The CODEPINK Tribunal taking place December 1 and 2, and live streamed by The Real News, is a historic collection of testimonies about the lies and costs of the Iraq war. It takes on new meaning with the incoming Trump administration, and the hawks who are flocking to join that administration with their sights set on starting yet another war in the Middle East, this time in Iran.
My testimony started with the first CODEPINK action against the war that took place in Congress. It was September 18, 2002, the day Secretary of Defense Donald Rumsfeld testified before the House Armed Services Committee about why the US military should invade Iraq. He accused Saddam Hussein of having and hiding weapons of mass destruction, raised the specter of an Iraqi-initiated September 11-style attack and told the Committee that Iraq under Saddam Hussein was a global threat.
My colleague Diane Wilson and I were in the audience, just behind Rumsfeld and a row of generals. It was the first time we had ever attended a Congressional hearing. Shaking, I got up and belted out: “Mr. Rumsfeld, we need weapons inspections, not war. Why are you obstructing the inspections? Isn’t this really about oil? How many civilians will be killed? How many Iraqis will be killed?” We unfurled banners that said: UN Weapons Inspection, Not US War” and repeated that chant over and over until the police came to forcibly remove us.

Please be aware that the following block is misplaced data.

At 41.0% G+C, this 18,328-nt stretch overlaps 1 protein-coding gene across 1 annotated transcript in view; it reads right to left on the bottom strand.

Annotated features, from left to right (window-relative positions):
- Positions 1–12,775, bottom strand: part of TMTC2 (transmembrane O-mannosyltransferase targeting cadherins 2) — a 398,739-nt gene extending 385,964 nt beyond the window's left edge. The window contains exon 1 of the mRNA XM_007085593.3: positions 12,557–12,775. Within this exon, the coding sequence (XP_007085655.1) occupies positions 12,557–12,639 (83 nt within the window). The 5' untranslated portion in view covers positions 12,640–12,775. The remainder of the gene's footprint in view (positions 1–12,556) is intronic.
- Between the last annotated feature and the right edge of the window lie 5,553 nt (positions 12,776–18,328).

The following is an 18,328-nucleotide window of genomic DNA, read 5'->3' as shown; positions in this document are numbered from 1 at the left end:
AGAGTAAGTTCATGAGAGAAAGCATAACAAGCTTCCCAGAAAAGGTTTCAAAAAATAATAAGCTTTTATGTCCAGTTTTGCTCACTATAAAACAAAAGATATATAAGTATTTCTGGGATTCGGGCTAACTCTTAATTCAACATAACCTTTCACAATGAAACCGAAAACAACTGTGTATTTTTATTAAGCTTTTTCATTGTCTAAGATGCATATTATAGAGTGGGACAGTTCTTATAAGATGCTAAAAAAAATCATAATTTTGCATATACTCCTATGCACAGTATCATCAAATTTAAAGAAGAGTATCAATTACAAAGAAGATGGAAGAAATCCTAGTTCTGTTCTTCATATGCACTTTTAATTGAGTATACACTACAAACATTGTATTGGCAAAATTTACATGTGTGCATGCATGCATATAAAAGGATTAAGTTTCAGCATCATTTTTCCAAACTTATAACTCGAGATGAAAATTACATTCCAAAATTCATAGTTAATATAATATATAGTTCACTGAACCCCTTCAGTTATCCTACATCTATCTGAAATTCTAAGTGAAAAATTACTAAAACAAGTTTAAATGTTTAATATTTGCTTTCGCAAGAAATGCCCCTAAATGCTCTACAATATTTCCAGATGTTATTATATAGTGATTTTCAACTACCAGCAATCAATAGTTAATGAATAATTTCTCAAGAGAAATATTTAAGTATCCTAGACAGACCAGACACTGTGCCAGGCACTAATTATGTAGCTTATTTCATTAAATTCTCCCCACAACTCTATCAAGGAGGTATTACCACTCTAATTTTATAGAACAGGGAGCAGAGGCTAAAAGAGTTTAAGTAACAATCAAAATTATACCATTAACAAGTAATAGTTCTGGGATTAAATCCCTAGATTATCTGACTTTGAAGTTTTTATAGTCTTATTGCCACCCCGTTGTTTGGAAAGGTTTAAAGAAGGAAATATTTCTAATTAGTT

Once we were out of the room, Rumsfeld joked about us and said: “Of course, the country that threw the inspectors out was not the United States. It was not the United Nations. It was Iraq that threw the inspectors out.”
That was a lie. Iraq did not expel the inspectors. In December 1998, the weapons inspectors withdrew for their safety in anticipation of a US-British bombing campaign. But this was just one of so many lies about Saddam Hussein’s supposed weapons of mass destruction and his unwillingness to yield to weapons inspections.
In February 2003, just weeks before the US invasion, CODEPINK led a delegation to Iraq. We wanted to see for ourselves what the Iraqis were thinking, particularly the women. We found them terrified at the prospect of a US invasion. Some said to us, in hushed voices, “Yes, Saddam is a dictator, but we don’t want the U.S. military to liberate us. That is something we must do ourselves.”